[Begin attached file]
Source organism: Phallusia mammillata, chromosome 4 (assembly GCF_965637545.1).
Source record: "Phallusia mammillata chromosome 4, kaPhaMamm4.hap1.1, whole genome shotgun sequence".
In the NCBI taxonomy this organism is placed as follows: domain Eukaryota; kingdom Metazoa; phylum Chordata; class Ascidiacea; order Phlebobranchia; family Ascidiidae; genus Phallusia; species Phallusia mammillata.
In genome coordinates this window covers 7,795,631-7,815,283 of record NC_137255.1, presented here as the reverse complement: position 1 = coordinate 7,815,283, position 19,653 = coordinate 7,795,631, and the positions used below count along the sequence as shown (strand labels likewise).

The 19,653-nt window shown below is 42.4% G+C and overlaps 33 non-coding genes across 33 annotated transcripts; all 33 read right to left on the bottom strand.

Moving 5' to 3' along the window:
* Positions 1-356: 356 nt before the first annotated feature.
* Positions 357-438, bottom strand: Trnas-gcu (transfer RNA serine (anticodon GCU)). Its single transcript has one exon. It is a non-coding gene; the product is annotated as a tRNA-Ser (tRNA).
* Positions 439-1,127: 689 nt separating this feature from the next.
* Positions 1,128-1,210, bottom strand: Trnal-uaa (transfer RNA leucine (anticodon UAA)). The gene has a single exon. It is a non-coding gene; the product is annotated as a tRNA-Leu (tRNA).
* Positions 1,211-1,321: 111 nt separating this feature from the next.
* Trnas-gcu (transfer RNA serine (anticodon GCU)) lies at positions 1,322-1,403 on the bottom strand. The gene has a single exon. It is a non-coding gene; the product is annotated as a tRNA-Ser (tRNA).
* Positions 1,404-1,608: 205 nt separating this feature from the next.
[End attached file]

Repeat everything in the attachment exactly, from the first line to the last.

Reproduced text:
Source organism: Phallusia mammillata, chromosome 4 (assembly GCF_965637545.1).
Source record: "Phallusia mammillata chromosome 4, kaPhaMamm4.hap1.1, whole genome shotgun sequence".
In the NCBI taxonomy this organism is placed as follows: domain Eukaryota; kingdom Metazoa; phylum Chordata; class Ascidiacea; order Phlebobranchia; family Ascidiidae; genus Phallusia; species Phallusia mammillata.
In genome coordinates this window covers 7,795,631-7,815,283 of record NC_137255.1, presented here as the reverse complement: position 1 = coordinate 7,815,283, position 19,653 = coordinate 7,795,631, and the positions used below count along the sequence as shown (strand labels likewise).

The 19,653-nt window shown below is 42.4% G+C and overlaps 33 non-coding genes across 33 annotated transcripts; all 33 read right to left on the bottom strand.

Moving 5' to 3' along the window:
* Positions 1-356: 356 nt before the first annotated feature.
* Positions 357-438, bottom strand: Trnas-gcu (transfer RNA serine (anticodon GCU)). Its single transcript has one exon. It is a non-coding gene; the product is annotated as a tRNA-Ser (tRNA).
* Positions 439-1,127: 689 nt separating this feature from the next.
* Positions 1,128-1,210, bottom strand: Trnal-uaa (transfer RNA leucine (anticodon UAA)). The gene has a single exon. It is a non-coding gene; the product is annotated as a tRNA-Leu (tRNA).
* Positions 1,211-1,321: 111 nt separating this feature from the next.
* Trnas-gcu (transfer RNA serine (anticodon GCU)) lies at positions 1,322-1,403 on the bottom strand. The gene has a single exon. It is a non-coding gene; the product is annotated as a tRNA-Ser (tRNA).
* Positions 1,404-1,608: 205 nt separating this feature from the next.